Report: White House Considers Carbon and Value-Added Taxes in Reform Proposal

The Trump administration will explore two controversial ideas, a value-added tax and a carbon tax, as part of a broad tax reform package.

The White House will consider alternative taxes to balance out the missing revenue from the lowered corporate and individual tax rates in the proposed tax reform. Some conservatives remain opposed to the idea of a border-adjustment tax, proposed by Ways and Means Committee Chairman Kevin Brady (R-TX).

The border-adjustment tax, or BAT, would tax imports and incentivize exports, and also fulfill President Trump’s pledge to protect American companies from unfair international trade. The BAT would encourage businesses to produce goods domestically. Some conservatives panned the idea for raising the cost of consumer goods such as automobiles, electronics, and clothing, while others contend it will fulfill Trump’s pledge to boost American manufacturing.

The value-added tax (VAT), often popular in Europe, would act as a form of a national sales tax. Consumers would pay for the value-added tax at the cash register, while businesses would pay the VAT when paying for supplies, services, and raw materials. A carbon tax would target emissions of carbon dioxide and other greenhouse gasses in the burning of gasoline, coal, and other fossil fuels.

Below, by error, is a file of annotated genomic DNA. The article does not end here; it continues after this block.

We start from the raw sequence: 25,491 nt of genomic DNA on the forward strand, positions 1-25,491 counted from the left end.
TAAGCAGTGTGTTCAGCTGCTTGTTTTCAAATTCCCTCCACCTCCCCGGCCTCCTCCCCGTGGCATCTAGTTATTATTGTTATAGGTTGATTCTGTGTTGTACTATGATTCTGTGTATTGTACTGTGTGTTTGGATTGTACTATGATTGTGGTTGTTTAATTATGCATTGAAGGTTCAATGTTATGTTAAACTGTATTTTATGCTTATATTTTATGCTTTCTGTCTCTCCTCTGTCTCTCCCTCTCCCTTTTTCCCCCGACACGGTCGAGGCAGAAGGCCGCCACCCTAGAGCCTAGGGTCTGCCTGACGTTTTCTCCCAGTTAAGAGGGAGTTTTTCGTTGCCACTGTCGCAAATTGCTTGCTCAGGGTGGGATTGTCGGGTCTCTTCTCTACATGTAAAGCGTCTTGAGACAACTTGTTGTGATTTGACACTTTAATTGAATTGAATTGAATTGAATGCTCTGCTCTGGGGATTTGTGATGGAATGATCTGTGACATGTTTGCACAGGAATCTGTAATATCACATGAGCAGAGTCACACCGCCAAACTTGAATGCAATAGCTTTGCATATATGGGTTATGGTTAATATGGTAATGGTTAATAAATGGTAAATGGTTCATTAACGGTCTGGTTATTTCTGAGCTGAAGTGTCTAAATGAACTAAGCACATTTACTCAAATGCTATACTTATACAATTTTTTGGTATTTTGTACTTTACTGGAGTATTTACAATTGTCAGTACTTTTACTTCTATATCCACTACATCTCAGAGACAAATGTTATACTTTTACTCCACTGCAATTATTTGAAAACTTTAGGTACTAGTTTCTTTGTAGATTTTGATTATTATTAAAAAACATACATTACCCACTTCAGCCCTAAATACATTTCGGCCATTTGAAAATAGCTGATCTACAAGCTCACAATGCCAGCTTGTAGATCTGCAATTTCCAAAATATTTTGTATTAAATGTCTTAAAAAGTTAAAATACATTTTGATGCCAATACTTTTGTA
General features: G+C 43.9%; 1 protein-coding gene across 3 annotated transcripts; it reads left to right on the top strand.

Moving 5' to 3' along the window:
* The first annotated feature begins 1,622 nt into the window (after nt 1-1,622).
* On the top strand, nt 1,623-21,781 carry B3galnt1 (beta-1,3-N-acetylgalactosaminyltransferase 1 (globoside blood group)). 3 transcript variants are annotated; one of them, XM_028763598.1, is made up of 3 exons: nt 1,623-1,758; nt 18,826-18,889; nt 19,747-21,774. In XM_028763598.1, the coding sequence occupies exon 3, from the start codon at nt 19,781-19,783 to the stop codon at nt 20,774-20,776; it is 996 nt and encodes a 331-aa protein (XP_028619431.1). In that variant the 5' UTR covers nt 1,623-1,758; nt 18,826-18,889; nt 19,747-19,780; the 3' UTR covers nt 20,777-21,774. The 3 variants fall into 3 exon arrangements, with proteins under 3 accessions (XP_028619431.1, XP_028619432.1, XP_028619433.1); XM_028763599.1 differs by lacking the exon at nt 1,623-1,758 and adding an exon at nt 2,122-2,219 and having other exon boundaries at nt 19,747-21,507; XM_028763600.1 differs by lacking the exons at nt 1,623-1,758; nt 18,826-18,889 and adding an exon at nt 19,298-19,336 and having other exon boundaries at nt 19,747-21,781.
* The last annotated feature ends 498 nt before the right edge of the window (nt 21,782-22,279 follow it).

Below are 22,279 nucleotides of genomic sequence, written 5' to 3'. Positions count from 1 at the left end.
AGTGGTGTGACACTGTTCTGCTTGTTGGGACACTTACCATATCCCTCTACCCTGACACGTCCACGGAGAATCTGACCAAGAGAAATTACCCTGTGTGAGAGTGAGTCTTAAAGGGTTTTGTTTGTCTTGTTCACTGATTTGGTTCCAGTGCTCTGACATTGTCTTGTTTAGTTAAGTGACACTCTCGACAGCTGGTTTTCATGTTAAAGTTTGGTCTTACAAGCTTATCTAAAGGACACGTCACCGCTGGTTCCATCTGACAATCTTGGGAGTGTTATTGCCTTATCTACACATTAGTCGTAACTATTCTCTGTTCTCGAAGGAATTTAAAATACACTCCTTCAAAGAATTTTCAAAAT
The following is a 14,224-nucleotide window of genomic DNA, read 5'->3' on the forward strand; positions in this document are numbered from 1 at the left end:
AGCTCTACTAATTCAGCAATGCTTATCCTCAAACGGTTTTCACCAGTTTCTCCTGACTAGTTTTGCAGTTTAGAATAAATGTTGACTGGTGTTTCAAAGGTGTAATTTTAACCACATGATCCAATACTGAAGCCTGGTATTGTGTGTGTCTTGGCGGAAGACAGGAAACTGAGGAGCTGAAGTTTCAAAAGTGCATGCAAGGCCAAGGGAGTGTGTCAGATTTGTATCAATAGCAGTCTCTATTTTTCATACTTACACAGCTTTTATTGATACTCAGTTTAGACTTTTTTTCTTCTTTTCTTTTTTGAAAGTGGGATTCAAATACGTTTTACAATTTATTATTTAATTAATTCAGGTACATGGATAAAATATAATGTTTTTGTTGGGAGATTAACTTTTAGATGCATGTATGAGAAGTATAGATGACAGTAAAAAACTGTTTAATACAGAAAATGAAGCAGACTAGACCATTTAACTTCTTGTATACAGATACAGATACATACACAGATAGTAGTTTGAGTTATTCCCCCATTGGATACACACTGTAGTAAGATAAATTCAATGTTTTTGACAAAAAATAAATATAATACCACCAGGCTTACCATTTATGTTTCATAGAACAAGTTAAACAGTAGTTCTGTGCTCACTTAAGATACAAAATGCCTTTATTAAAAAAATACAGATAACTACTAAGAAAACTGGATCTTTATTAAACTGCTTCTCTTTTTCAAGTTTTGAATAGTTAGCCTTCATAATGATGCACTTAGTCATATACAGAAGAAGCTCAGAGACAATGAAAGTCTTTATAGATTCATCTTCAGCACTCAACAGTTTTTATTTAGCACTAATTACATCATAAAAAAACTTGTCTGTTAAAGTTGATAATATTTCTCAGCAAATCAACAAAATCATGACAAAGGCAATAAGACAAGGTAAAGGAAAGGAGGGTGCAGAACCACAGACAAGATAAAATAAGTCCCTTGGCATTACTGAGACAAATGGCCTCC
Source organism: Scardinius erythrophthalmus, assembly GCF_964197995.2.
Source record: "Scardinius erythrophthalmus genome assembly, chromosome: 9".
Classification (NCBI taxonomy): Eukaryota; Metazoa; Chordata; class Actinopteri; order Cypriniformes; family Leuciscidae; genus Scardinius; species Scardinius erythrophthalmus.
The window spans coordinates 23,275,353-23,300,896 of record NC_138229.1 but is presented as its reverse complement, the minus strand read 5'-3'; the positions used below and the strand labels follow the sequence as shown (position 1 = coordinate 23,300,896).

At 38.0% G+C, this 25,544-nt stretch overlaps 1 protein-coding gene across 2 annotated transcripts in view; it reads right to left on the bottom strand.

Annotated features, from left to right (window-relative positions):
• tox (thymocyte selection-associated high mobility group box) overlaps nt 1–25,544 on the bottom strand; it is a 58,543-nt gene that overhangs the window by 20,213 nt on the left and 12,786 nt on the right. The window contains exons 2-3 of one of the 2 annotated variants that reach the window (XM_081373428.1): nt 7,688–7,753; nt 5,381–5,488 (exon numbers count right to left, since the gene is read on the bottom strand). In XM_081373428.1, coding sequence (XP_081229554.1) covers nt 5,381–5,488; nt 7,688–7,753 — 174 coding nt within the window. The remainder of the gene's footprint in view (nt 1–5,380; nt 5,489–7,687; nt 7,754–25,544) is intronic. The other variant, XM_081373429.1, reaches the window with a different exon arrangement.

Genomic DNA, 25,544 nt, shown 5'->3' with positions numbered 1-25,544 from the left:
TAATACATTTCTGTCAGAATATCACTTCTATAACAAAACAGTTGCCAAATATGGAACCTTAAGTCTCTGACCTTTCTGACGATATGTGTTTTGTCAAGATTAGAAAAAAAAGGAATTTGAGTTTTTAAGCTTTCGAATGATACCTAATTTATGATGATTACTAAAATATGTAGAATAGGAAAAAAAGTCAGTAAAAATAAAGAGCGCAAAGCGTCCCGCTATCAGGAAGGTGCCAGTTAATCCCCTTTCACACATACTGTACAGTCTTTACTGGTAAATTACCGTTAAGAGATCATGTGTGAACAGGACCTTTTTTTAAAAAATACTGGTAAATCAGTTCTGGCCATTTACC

Administration officials told reporters that the White House will continue to review alternative tax measures.

Beltway Republicans met with White House National Economic Council director Gary Cohn in February, where insider Republicans such as James Baker and Hank Paulson argued for enacting a carbon tax.

President Trump previously tweeted opposition to a carbon tax:***

***Update***

According to CNBC, the White House says that neither a VAT nor a carbon tax are under consideration as part of a tax reform package. A White House spokesman said, “As we have said many times, the President’s team is hearing input from experts on all sides of the tax reform debate as we formulate what will ultimately be the President’s plan to enact the first significant tax reform since 1986. As of now, neither a carbon tax nor a VAT are under consideration.”


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